Cryptosporidiosis is a diarrhoeal disease caused by Cryptosporidium, a microscopic protozoan parasite
- Cryptosporidium may infect humans and animals
- the parasite lives in the intestines of infected humans and animals
- an infected person or animal sheds a high quantity of Cryptosporidium oocysts in the feces
- Cryptosporidium hominis (previously known as C. parvum Type 1) and Cryptosporidium parvum (previously known as C. parvum Type 2) are primarily responsible for morbidity and outbreaks of disease
- in addition, HIV-infected patients may be affected by Cryptosporidium meleagridis, Cryptosporidium felis, and Cryptosporidium canis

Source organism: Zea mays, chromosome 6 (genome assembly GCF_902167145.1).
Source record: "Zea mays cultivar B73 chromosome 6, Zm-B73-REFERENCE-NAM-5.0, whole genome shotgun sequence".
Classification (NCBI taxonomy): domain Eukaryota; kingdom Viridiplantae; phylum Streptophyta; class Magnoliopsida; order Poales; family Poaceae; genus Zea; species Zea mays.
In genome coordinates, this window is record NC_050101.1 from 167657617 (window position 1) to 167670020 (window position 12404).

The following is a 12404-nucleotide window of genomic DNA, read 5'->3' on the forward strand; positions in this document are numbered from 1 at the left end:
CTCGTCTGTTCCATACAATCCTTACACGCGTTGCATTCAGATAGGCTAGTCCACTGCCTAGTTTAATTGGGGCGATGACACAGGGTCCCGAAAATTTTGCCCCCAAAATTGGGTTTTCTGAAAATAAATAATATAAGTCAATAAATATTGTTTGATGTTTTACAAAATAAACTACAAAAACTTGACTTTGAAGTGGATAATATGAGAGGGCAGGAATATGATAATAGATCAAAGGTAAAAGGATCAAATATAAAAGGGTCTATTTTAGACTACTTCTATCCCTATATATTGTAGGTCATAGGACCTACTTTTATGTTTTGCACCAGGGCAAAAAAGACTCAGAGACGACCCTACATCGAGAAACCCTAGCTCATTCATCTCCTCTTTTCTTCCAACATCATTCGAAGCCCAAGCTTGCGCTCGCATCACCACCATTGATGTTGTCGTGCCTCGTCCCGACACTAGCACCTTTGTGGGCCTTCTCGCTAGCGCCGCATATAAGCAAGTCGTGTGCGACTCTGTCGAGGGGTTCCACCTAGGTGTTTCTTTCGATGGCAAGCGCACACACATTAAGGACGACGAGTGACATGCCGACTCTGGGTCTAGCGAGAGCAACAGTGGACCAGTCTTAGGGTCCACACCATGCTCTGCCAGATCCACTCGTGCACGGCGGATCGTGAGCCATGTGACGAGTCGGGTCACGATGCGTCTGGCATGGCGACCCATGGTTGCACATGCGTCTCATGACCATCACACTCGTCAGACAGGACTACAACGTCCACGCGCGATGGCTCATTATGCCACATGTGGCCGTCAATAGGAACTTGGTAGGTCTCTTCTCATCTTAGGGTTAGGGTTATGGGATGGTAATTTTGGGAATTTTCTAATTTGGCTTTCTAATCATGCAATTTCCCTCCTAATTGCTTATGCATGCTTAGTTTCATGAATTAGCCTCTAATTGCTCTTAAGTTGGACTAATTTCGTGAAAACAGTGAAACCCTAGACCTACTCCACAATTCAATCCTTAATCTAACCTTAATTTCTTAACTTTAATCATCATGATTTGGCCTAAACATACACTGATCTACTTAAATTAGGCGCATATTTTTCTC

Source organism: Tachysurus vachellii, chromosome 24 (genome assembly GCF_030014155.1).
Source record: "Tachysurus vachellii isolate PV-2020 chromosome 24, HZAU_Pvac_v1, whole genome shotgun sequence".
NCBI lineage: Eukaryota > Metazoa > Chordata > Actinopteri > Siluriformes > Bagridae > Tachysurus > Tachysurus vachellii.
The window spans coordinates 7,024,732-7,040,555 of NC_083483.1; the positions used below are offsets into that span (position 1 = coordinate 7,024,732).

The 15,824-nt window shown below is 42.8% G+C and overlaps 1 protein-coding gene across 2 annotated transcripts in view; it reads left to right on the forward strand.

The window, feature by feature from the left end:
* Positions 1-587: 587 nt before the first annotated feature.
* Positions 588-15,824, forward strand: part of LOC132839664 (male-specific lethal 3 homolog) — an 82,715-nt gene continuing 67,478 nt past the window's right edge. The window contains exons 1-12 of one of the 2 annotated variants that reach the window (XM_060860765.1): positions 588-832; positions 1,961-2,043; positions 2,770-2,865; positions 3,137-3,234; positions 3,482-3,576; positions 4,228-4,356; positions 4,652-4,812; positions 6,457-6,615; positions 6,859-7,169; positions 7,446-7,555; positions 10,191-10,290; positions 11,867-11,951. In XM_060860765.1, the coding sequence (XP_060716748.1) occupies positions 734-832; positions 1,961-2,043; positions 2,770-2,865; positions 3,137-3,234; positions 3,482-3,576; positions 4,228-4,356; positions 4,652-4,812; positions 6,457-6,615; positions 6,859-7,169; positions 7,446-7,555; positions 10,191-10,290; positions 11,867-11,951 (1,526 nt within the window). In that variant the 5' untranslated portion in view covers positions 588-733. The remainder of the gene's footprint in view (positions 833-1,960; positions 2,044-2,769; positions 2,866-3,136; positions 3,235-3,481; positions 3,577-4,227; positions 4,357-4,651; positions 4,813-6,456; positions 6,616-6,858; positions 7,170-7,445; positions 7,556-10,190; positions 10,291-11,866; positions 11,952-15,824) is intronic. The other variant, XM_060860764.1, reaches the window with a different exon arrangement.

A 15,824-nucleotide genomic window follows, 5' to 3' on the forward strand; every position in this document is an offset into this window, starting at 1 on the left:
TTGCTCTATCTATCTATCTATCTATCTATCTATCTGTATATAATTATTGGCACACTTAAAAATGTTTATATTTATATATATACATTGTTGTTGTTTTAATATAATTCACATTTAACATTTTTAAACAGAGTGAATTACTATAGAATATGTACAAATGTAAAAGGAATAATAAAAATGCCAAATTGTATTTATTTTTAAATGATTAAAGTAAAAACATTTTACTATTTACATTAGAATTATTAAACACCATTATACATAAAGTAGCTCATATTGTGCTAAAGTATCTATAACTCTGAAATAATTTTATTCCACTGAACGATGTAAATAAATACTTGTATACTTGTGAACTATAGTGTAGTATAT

In the UK:
- Cryptosporidium is the commonest protozoal cause of acute gastroenteritis
- C parvum infections peak in spring and C hominis peaks in late summer and autumn
- number of cases in the first half of the year have reduced while in the second half, the number remains high (2)
The infection is commonly seen in young children (especially under the age of 5 years) but may affect healthy person of any age. However majority of clinical problems are seen in those with advanced immunosuppression.
- substantial morbidity is seen in the developing world and with children who are malnourished (including those with apparently asymptomatic infection who may exhibit poor growth)
Asymptomatic carriage of the organism has also been reported (2).
- a study carried out in day care centres for young children reported that unusual genotypes of Cryptosporidium were found proportionately much more frequently in asymptomatic carriers than in patients with symptomatic disease (2)